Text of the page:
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XIII. — Connor Takes a Hand

IT is an axiom at Scotland Yard, "Beware of an audience." Enemies of our police system advance many and curious reasons for this bashfulness. In particular they place a sinister interpretation upon the desire of the police to carry out their work without fuss and without ostentation, for the police have an embarrassing system of midnight arrests. Unless you advertise the fact, or unless your case is of sufficient importance to merit notice in the evening newspapers, there is no reason why your disappearance from society should excite comment, or why the excuse, put forward for your absence from your accustomed haunts, that you have gone abroad should not be accepted without question.

Interviewing his wise chief, Angel received some excellent advice.

"If you've got to arrest him, do it quietly. If, as you suggest, he barricades himself in his house, or takes refuge in his patent vault, leave him alone. We want no fuss, and we want no newspaper sensations. If you can square up the Reale business without arresting him, by all means do so. We shall probably get him in — er — what do you call it, Angel? — oh, yes, 'the ordinary way of business.'"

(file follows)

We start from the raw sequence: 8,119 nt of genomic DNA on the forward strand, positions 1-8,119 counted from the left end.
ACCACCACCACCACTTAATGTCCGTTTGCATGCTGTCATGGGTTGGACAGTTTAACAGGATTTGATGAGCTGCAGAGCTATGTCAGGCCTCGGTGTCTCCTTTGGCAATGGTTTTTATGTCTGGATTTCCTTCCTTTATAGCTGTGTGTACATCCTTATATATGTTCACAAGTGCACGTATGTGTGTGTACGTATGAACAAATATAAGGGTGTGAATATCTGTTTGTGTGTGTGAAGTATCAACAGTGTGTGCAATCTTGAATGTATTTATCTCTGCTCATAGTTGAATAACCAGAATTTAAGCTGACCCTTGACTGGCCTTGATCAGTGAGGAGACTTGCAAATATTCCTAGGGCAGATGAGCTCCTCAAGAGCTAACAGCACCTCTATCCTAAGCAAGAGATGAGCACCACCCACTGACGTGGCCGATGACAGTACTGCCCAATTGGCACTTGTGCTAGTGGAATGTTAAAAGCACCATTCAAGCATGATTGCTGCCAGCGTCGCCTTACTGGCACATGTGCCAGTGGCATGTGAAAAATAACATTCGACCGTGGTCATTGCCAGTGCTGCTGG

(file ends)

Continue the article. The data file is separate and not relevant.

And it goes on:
"Very good, sir," said Angel, nothing loth to carry out the plan.

"From what I know of this class of man," the Assistant-Commissioner went on, fingering his grizzled moustache, "he will do nothing. He will go about his daily life as though nothing had happened; you will find him in his office this morning, and if you went to arrest him you'd be shot dead. No, if you take my advice you'll leave him severely alone for the present. He won't run away."

So Angel thanked his chief and departed.

Throughout the morning he was obsessed by a desire to see the lawyer. By midday this had become so overmastering that he put on his hat and sauntered down to Lincoln's Inn Fields.

"Yes, Mr. Spedding was in," said a sober clerk, and — after consulting his employer — "Mr. Spedding would see him"

The lawyer was sitting behind a big desk covered with beribboned bundles of papers. He greeted Angel with a smile, and pointed to a chair on the other side of the desk.

"I've been in court most of the morning," he said blandly, "but I'm at liberty for half an hour. What can I do for you?"

Angel looked at him in undisguised admiration.